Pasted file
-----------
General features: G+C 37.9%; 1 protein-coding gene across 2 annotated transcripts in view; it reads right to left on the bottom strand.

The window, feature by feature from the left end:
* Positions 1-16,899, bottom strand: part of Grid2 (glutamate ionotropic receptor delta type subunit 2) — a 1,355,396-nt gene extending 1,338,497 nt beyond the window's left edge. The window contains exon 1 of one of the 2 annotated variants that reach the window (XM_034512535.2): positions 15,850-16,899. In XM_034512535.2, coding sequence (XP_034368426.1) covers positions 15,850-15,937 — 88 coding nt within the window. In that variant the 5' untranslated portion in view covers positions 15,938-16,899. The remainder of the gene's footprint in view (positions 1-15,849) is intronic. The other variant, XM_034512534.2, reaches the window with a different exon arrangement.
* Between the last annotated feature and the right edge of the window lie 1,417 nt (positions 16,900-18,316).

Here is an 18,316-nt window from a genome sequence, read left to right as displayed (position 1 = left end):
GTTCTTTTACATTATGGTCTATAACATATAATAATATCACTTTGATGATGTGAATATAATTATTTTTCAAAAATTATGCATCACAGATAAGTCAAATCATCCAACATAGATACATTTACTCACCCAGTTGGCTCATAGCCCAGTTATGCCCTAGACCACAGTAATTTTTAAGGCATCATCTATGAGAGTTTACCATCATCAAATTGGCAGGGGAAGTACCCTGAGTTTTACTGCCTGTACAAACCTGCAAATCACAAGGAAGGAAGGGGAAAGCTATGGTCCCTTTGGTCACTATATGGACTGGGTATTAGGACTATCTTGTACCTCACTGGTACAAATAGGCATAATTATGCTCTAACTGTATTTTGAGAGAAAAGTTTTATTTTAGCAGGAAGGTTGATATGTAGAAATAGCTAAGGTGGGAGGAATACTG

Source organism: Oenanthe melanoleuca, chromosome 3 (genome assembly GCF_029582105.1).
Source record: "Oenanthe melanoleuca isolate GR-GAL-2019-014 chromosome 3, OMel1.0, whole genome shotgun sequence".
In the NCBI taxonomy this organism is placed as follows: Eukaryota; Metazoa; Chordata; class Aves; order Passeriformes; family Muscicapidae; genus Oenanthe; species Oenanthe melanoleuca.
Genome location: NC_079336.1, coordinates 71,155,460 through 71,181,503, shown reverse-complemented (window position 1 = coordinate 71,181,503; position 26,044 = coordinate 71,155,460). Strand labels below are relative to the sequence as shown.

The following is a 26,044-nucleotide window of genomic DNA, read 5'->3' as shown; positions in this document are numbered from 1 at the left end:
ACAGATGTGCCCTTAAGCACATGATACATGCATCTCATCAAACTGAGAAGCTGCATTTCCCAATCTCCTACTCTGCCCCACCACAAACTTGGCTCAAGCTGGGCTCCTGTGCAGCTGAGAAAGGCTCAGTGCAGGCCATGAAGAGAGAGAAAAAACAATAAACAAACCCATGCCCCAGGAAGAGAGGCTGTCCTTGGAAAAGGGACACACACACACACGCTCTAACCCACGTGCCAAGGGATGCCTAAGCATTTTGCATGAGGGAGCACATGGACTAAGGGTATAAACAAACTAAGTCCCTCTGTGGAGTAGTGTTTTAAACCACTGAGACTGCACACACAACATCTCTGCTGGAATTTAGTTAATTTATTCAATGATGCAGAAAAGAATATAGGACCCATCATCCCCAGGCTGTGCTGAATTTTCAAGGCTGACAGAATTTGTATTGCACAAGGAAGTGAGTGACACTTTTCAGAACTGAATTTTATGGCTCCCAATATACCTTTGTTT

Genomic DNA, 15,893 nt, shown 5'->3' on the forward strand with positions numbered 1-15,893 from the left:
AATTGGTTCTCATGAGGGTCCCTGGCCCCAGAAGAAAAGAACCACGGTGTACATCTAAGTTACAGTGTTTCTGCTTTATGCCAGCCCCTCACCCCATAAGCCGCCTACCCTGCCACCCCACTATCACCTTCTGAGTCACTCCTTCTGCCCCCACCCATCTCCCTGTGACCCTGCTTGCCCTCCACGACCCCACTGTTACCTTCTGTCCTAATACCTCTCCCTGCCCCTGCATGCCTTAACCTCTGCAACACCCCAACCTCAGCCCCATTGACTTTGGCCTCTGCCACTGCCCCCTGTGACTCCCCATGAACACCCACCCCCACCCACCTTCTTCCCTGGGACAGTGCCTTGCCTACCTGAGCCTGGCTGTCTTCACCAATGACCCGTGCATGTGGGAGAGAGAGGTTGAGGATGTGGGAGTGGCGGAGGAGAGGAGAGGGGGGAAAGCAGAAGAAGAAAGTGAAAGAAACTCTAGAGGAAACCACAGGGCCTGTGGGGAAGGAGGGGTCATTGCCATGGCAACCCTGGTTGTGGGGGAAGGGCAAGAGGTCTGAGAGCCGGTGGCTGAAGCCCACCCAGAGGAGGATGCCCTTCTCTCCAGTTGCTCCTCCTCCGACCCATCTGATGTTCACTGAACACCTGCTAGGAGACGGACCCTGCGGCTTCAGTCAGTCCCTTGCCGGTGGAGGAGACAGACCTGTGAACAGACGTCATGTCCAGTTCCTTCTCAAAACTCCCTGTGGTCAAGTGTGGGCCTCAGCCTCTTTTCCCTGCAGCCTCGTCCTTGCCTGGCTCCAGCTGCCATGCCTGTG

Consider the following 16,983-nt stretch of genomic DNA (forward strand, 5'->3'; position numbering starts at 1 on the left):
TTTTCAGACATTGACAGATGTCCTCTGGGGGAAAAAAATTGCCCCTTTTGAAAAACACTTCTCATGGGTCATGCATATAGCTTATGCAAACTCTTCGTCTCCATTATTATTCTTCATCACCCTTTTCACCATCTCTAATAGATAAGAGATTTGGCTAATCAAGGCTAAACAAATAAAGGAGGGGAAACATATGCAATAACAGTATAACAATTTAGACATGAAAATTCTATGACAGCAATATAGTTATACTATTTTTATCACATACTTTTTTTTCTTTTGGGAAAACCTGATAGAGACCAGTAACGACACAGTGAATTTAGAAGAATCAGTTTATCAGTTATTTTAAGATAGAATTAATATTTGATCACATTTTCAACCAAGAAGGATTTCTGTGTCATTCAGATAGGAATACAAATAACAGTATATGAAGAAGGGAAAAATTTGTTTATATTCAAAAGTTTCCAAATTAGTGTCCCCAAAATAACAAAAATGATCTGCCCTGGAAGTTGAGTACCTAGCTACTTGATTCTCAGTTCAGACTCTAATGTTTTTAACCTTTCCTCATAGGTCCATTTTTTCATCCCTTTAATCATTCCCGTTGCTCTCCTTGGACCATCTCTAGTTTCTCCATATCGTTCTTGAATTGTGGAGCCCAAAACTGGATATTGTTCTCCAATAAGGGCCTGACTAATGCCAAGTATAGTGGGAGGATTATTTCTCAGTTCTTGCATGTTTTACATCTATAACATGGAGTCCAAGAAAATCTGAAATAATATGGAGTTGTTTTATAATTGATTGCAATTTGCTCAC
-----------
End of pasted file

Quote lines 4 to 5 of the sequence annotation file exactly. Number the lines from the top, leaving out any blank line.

* Between the last annotated feature and the right edge of the window lie 1,417 nt (positions 16,900-18,316).

Here is an 18,316-nt window from a genome sequence, read left to right as displayed (position 1 = left end):